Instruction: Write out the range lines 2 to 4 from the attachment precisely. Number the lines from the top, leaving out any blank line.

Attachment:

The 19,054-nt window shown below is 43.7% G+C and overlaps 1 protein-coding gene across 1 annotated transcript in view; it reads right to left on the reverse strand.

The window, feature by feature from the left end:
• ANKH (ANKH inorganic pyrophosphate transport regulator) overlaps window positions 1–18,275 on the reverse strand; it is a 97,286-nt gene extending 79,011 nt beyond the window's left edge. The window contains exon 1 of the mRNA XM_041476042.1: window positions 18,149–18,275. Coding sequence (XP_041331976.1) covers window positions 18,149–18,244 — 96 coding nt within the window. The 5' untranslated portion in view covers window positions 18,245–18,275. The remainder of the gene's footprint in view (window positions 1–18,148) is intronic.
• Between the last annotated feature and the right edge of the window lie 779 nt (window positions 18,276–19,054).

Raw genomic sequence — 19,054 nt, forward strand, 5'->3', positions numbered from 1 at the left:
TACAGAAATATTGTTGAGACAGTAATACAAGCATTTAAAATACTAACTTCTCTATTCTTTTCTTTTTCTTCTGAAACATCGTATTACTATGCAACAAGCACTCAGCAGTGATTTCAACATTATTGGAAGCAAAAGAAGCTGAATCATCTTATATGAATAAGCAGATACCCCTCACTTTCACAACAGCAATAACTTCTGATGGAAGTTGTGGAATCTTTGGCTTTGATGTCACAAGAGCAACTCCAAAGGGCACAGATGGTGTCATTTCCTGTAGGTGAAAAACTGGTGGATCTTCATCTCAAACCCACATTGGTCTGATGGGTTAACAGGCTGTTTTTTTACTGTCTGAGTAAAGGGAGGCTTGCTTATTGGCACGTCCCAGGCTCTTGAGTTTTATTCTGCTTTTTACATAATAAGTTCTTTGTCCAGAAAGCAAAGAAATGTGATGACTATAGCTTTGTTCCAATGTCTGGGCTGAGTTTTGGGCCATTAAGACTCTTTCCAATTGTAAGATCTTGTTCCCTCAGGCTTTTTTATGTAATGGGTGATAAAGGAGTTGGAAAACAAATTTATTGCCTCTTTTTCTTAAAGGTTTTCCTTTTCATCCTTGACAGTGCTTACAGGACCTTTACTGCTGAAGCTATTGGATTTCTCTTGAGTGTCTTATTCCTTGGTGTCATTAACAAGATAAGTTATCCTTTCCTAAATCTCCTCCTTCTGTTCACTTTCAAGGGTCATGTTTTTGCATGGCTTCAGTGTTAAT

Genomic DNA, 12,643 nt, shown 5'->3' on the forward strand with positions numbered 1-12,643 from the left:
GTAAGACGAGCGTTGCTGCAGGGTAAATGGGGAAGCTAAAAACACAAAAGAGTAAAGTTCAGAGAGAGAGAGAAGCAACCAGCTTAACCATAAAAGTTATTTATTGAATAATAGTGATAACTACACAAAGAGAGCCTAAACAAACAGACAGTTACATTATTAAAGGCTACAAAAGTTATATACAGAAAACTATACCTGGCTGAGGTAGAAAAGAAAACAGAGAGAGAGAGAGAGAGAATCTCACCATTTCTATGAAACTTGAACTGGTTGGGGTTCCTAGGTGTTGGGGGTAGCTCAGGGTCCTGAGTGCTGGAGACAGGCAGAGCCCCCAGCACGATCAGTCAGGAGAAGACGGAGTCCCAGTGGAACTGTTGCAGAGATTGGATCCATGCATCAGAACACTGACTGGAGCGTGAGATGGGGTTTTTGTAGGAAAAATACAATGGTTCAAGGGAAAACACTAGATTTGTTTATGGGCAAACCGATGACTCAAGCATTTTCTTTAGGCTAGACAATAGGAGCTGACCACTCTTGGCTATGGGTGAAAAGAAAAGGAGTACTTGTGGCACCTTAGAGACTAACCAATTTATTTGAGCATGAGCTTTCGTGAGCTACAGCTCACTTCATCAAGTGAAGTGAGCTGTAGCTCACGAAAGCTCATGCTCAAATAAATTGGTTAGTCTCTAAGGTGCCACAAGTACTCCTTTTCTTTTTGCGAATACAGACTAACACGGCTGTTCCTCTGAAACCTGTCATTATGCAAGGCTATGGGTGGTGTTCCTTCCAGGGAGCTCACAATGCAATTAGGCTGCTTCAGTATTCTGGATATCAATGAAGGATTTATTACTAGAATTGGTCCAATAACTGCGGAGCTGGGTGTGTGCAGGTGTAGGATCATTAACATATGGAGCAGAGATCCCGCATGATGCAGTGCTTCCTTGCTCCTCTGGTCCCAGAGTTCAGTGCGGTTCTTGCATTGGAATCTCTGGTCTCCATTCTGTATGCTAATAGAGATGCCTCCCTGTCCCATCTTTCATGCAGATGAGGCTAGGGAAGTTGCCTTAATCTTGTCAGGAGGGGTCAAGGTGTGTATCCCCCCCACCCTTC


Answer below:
The window, feature by feature from the left end:
• ANKH (ANKH inorganic pyrophosphate transport regulator) overlaps window positions 1–18,275 on the reverse strand; it is a 97,286-nt gene extending 79,011 nt beyond the window's left edge. The window contains exon 1 of the mRNA XM_041476042.1: window positions 18,149–18,275. Coding sequence (XP_041331976.1) covers window positions 18,149–18,244 — 96 coding nt within the window. The 5' untranslated portion in view covers window positions 18,245–18,275. The remainder of the gene's footprint in view (window positions 1–18,148) is intronic.
• Between the last annotated feature and the right edge of the window lie 779 nt (window positions 18,276–19,054).